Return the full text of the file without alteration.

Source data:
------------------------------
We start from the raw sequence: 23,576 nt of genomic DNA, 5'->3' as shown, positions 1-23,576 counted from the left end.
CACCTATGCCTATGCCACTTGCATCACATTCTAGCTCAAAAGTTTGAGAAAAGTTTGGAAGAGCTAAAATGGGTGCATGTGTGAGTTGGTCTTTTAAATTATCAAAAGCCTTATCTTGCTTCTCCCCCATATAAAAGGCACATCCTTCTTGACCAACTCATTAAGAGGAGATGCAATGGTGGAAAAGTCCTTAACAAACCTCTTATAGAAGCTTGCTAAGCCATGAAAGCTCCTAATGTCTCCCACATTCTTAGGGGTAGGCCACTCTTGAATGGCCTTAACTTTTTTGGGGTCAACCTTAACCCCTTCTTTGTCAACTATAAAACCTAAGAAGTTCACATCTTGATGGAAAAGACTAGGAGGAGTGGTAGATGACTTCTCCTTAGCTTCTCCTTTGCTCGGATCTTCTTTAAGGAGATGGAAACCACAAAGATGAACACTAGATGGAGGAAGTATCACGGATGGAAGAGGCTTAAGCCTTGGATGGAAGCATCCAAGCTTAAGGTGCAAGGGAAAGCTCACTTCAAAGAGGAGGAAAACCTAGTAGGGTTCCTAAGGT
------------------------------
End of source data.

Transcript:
We start from the raw sequence: 23,576 nt of genomic DNA, 5'->3' as shown, positions 1-23,576 counted from the left end.
CACCTATGCCTATGCCACTTGCATCACATTCTAGCTCAAAAGTTTGAGAAAAGTTTGGAAGAGCTAAAATGGGTGCATGTGTGAGTTGGTCTTTTAAATTATCAAAAGCCTTATCTTGCTTCTCCCCCATATAAAAGGCACATCCTTCTTGACCAACTCATTAAGAGGAGATGCAATGGTGGAAAAGTCCTTAACAAACCTCTTATAGAAGCTTGCTAAGCCATGAAAGCTCCTAATGTCTCCCACATTCTTAGGGGTAGGCCACTCTTGAATGGCCTTAACTTTTTTGGGGTCAACCTTAACCCCTTCTTTGTCAACTATAAAACCTAAGAAGTTCACATCTTGATGGAAAAGACTAGGAGGAGTGGTAGATGACTTCTCCTTAGCTTCTCCTTTGCTCGGATCTTCTTTAAGGAGATGGAAACCACAAAGATGAACACTAGATGGAGGAAGTATCACGGATGGAAGAGGCTTAAGCCTTGGATGGAAGCATCCAAGCTTAAGGTGCAAGGGAAAGCTCACTTCAAAGAGGAGGAAAACCTAGTAGGGTTCCTAAGGT